If the stock price goes up, they may exercise their option and buy it from you at a lower price. You will still profit from your investment, even though you didn't benefit from the full increase in value.
If you decide to sell covered calls, you can receive payments for agreeing to sell their shares at a certain price, even if they never actually have to sell them. This can help offset some of the risks associated with owning stocks.
Advantages of Covered Call
Covered calls could potentially provide investors with five benefits:
Income generation is one benefit of covered call selling. When an investor writes a covered call, they are selling the right, but not the obligation, to buy shares of stock at a set price. The covered call buyer pays the investor a premium for this right. If the price of the underlying stock does not increase above the strike price before expiration, the covered call seller keeps the premium as income.
If the stock price does increase, the covered call seller may still receive some income, as they will sell their shares at the strike price and receive the premium in addition to any profits from the increase in stock price. Therefore, covered call selling can be a way to generate income from a long stock position while still potentially benefiting from increases in stock price.
Asset protection is a key concern for many investors. Covered calls can help to mitigate some of the risks associated with owning assets that involve selling stocks. When you sell a covered call, you essentially sell an option on a stock you own.
If the price of the underlying asset declines, the premium from selling the covered call can offset some of your losses.
Additionally, if you own shares of stock that have increased in value, selling covered calls can help to lock in those gains. If the price of the underlying asset declines after you sell the covered call, you will still have the option to sell your shares at the strike price, which is typically above the current market price. This allows you to protect your profits in case of a market downturn.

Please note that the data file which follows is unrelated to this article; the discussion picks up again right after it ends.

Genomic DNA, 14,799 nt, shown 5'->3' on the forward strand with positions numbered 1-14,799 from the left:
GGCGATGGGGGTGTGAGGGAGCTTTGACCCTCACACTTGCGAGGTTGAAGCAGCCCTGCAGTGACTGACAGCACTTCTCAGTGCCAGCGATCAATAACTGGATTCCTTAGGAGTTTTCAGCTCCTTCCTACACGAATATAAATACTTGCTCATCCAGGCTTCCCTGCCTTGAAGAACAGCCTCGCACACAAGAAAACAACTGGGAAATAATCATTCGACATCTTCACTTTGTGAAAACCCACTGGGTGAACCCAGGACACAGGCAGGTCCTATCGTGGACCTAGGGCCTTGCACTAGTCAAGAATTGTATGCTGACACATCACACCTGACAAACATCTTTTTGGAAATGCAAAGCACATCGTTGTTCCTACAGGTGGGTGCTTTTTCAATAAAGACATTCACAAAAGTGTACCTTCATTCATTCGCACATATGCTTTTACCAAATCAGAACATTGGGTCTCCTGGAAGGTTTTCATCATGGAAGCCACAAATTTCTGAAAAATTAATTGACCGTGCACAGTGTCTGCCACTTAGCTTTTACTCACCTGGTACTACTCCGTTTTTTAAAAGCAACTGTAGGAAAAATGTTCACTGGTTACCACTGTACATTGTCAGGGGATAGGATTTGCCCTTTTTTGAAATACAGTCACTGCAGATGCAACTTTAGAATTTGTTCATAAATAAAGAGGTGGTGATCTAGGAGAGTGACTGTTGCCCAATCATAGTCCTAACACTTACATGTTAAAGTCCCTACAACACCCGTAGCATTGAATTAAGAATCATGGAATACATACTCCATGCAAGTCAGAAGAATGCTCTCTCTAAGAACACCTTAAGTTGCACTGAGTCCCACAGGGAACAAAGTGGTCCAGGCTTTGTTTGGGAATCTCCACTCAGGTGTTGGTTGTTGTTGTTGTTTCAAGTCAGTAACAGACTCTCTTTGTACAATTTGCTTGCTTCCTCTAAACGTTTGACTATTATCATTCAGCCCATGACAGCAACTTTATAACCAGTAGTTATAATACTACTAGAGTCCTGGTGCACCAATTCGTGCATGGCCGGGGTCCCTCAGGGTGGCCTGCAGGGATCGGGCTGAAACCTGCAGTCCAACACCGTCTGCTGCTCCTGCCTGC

While covered calls do involve selling away some potential upside, they can be a helpful tool for managing risk and protecting your assets.
Limited Downside Risk
We've already established that one of the key risks of owning stocks is that their value could decline. Covered calls can help to mitigate this risk by giving you a floor for the price of your shares.
When you sell a covered call, you agree to sell your shares at the strike price if the buyer chooses to exercise their option. This means that even if the stock price declines, you will still receive the strike price for your shares
While you give up the potential to profit from further increases in the stock price by selling a covered call, you also limit your downside risk. This can be helpful if you are worried about a potential market downturn or want to take some profits off the table but still hold on to your shares.
Potential for Increased Returns
In addition to the income you receive from selling the covered call, you also benefit from any increases in the price of the underlying asset
If the stock price goes up, you will profit from the increase just like any other shareholder. And, if the stock price goes up above the strike price, you will also benefit from the premium you received when you sold the covered call.
Therefore, covered calls can potentially increase your returns on investment. This is one reason why covered call selling is often used to generate income from a long stock position.
Covered call selling can provide you with some flexibility when it comes to your investment strategy
If you own shares of stock that you think will increase in value but are not sure when the best time to sell them is, selling a covered call can give you the ability to benefit from any future increases in the stock price while still having the option to sell your shares at the strike price
This can be helpful if you want to take some profits off the table but still hold on to your shares in case the stock price continues to increase. Additionally, if you are worried about a potential market downturn, selling a covered call can help to protect your profits while still allowing you to sell your shares if the price declines.
Implementing a covered call strategy is without its challenges. For covered calls to be effective, you need to have a good understanding of the underlying asset, the options market, and how to manage risk
Additionally, it is important to remember that selling covered calls will limit your upside potential if the stock price increases. However, if you are looking for a way to generate income from your long stock positions or protect your profits in a market downturn, selling covered calls can be a helpful tool! Lyons Wealth Management can help you realize the potential of your investments through our innovative and effective approach. Schedule a consultation to learn more!
¹ This statement applies generally to initial purchases of a position. Additional shares of a particular stock purchased at subsequent quarterly rebalances may still remain in short-term holding status (owned for less than one year) at the time of this publication.